Canned beer is the future and I love living in the future. Wait. Isn’t canned beer of lesser quality than its brother the bottle? I've seen the ads. It has to be a brown bottle and the carrier has to cover the bottles up to the cap. The answer is NO, in fact there are many advantages that cans have over bottles. They stack easy, they protect the precious nectar from light poisoning, they chill quicker, hikers appreciate them, and you can drink them around the pool. For the brewers and distributors, cans are also cheaper than bottles, lighter to ship, and are made of more sustainable material. There are also aluminum bottles that have the advantage of screw-on caps. Cans also tend to be available in 16oz in addition to 12oz and 24oz varieties. Not that there is anything wrong with 22oz bombers. There is an ever increasing number of craft beers being offered up in a can and the myth of a metallic taste being imparted to the beer from the can is just that, a myth. The cans are coated so the metal never touches the beer, and have you ever complained about a metallic taste from your draft beers (stored in a big metal keg)? Cans will play an important role is the craft beer industry over the next 5 few years. Many craft breweries are canning already and you should try some that are widely available: Oskar Blues and Avery, for example. New Belgium started canning in 2008 and the demand was so high they expanded their space and equipment and then sold the old line to Cigar City in Tampa (a must try) who will soon be rolling out their higher volume beers in cans. Intuition Ale Works in Jacksonville was recently first in Florida to start canning and we recently posted that Tampa Bay Brewing started to can it's Old Elephant Foot IPA last week. If you need more sources for your next beach party check out the Craft Cans site. Also many imported beers are in cans, Guinness, Tetley’s, Boddingtons (with the patented widget since the late 60's), Warsteiner, Sapporo, and my favorite beer “YEBISU” all come in cans. So, long story short (too late!) Canned beers are the future and you should embrace the future.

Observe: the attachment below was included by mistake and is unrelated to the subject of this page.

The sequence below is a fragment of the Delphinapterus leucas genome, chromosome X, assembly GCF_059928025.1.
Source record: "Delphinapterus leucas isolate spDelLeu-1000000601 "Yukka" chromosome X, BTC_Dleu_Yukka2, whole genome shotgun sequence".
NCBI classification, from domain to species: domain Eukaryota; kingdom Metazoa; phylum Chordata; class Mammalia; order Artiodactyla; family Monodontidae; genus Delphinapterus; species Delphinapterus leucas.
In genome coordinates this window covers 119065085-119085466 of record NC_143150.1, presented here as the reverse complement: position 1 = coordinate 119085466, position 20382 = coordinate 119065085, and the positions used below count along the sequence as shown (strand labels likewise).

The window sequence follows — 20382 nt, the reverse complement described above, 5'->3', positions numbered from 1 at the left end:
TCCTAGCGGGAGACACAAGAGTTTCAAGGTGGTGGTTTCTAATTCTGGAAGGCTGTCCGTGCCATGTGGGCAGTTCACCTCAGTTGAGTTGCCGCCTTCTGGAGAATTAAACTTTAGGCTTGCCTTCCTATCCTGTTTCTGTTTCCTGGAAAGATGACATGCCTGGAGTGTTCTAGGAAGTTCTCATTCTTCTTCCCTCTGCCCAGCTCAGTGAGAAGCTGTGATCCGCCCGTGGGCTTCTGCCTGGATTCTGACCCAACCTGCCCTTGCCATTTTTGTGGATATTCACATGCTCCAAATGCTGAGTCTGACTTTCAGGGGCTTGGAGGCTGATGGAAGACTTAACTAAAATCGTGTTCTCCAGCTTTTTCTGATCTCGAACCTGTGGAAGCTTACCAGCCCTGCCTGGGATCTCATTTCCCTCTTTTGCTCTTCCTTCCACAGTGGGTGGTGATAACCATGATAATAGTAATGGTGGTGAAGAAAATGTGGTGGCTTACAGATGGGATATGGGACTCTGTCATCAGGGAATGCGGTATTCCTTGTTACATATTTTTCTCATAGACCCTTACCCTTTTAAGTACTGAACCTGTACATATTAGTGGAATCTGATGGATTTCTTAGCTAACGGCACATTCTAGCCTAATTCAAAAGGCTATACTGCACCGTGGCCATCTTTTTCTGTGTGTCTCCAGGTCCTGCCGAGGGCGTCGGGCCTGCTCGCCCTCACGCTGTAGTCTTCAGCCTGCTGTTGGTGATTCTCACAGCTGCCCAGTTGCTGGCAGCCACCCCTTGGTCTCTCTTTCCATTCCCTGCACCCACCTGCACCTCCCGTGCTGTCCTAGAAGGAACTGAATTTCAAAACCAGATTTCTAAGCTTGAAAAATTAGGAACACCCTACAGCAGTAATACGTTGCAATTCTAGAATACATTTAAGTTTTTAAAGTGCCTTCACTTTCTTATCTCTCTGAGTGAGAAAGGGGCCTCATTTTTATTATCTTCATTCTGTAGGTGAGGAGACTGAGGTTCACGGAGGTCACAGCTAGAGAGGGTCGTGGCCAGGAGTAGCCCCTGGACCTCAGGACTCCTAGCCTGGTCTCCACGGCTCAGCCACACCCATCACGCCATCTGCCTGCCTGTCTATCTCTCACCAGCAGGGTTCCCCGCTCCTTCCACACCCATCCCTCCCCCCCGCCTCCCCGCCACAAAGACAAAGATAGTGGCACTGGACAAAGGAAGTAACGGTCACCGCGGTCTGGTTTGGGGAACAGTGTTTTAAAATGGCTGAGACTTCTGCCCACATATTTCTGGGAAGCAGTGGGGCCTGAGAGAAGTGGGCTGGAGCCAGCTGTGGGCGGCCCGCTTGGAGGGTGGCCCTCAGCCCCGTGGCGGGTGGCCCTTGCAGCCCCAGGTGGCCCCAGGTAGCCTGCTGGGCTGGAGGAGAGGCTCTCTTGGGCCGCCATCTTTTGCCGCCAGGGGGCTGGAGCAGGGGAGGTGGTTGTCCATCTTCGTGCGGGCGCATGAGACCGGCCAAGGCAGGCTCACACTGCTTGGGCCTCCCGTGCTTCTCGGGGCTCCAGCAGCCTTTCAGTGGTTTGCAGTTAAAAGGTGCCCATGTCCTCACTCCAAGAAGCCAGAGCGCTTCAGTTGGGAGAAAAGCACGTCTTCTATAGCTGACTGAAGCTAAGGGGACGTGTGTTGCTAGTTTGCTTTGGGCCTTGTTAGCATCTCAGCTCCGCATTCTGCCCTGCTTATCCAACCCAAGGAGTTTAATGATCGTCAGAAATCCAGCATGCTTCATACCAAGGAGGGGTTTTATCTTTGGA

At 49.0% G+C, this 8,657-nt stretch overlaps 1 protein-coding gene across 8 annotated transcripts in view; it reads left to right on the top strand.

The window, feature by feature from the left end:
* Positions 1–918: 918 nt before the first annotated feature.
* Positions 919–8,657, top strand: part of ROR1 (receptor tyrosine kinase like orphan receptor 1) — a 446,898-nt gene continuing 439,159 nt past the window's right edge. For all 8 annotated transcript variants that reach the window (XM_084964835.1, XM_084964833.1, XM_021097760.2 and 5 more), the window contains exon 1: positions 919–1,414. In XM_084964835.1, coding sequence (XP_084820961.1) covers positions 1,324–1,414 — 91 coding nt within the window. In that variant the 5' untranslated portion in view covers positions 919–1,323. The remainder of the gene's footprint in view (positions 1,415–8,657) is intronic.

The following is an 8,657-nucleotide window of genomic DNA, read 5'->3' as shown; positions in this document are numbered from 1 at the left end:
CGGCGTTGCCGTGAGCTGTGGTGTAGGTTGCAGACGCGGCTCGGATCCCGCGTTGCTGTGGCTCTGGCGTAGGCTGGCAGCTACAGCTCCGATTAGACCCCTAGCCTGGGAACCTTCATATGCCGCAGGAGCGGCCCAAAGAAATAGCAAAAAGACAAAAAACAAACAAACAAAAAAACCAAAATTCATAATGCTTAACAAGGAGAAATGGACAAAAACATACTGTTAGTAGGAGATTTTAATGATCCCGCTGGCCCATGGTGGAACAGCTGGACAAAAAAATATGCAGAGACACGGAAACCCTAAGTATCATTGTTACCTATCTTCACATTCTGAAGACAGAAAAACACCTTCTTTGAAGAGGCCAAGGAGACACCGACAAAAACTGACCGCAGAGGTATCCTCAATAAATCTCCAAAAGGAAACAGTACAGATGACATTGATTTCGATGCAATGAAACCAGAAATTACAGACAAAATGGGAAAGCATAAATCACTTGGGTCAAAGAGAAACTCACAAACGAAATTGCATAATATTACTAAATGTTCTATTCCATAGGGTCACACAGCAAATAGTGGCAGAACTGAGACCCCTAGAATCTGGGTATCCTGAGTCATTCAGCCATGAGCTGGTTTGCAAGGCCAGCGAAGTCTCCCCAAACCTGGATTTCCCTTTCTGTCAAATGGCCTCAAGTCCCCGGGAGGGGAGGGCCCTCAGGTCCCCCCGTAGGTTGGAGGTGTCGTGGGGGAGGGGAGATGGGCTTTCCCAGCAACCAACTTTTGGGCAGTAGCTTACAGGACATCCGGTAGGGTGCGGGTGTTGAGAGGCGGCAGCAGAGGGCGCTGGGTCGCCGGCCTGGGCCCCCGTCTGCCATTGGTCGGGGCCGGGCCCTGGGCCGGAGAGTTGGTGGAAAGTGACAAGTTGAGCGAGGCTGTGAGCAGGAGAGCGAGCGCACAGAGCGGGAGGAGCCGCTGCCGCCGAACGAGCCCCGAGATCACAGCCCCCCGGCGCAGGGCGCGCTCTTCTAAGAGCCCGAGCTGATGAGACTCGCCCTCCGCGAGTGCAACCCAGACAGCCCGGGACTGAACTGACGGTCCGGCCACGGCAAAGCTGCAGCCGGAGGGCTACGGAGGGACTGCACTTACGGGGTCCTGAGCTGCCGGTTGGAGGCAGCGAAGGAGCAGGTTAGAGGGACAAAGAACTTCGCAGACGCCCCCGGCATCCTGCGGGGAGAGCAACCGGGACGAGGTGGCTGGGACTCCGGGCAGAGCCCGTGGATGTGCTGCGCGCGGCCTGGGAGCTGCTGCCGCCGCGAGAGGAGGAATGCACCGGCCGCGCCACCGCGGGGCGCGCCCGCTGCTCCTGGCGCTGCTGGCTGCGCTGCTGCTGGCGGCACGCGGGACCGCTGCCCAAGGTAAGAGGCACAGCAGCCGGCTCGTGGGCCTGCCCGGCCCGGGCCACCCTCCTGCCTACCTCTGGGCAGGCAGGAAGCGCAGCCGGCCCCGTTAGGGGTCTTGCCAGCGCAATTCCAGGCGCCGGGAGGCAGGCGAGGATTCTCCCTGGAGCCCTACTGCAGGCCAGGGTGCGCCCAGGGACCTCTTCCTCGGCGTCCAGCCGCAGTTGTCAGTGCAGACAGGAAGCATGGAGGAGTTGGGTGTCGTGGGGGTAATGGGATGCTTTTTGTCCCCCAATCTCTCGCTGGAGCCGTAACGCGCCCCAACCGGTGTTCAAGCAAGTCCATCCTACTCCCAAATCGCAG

The Boston Herald reports that Sam Adams has brewed up a beer in partnership with the Boston Marathon. They've lowered ABV slightly and lightened the body. Hopefully more details regarding the style is coming. Only going to be available in and around the marathon route, however. Hacking Beer's Eric Steimle is a runner. Perhaps a road trip is in order.
What do you do if you come across an Old Elephant Foot IPA in a can? Craft beer in cans comes to Tampa Bay Brewing Company. 16 oz cans are a nice touch. We'll have more on canned beer in an upcoming post. Cheers.
Good People's brewery is located in the warehouse district close to the University of Alabama in Birmingham. Their catch phrase Legally brewing beer since 2008 indicates that they had been brewing for a long time before Free the Hops successfully lobbied the change of the prohibitionist laws in Alabama. The signature yellow pick-up truck, now featured in their logo, was for years a very welcomed sight at local events. Continue reading "Good People Brewing Company"